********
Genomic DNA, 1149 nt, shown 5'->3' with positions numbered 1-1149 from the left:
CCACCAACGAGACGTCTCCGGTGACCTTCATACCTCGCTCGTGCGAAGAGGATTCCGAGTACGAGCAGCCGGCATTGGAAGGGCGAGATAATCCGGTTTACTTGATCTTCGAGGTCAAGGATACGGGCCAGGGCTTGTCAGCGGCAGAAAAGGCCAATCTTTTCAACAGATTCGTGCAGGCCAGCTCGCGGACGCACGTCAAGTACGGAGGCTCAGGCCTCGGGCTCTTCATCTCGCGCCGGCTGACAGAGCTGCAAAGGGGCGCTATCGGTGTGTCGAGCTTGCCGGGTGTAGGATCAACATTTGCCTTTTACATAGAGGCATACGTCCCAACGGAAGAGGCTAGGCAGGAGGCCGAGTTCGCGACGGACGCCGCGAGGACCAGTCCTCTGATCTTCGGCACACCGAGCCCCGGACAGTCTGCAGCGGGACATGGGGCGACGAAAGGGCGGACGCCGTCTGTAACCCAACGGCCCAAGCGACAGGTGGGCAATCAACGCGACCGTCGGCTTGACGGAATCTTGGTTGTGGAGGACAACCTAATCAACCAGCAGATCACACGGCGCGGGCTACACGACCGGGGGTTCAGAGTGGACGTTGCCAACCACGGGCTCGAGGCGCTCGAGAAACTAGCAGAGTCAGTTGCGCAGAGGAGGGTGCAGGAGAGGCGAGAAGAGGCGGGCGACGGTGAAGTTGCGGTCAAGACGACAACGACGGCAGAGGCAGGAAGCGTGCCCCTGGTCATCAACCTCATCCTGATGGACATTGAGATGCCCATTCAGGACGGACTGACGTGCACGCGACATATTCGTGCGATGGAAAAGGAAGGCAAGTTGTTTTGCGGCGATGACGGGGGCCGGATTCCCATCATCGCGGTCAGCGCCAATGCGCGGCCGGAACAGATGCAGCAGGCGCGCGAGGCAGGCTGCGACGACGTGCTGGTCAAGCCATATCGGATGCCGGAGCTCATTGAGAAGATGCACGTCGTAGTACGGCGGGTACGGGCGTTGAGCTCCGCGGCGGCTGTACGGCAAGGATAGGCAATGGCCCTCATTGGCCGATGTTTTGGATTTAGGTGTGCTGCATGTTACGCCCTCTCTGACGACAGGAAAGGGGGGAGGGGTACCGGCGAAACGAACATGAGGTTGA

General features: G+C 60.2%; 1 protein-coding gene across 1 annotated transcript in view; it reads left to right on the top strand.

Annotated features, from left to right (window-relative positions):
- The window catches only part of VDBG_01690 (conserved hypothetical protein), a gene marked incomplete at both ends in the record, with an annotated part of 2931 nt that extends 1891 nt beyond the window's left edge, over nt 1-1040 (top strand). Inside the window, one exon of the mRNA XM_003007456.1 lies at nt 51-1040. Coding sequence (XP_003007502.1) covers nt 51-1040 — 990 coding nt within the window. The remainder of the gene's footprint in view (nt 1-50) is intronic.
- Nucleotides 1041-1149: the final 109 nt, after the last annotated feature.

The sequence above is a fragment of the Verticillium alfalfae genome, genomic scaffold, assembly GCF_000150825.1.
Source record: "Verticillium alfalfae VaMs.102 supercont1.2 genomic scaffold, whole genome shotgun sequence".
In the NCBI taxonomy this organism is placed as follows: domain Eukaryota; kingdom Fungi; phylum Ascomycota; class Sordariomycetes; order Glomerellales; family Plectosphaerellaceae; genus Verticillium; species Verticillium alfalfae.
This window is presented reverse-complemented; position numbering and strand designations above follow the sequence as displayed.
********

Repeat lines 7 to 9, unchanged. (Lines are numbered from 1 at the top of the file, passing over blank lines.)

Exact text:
The sequence above is a fragment of the Verticillium alfalfae genome, genomic scaffold, assembly GCF_000150825.1.
Source record: "Verticillium alfalfae VaMs.102 supercont1.2 genomic scaffold, whole genome shotgun sequence".
In the NCBI taxonomy this organism is placed as follows: domain Eukaryota; kingdom Fungi; phylum Ascomycota; class Sordariomycetes; order Glomerellales; family Plectosphaerellaceae; genus Verticillium; species Verticillium alfalfae.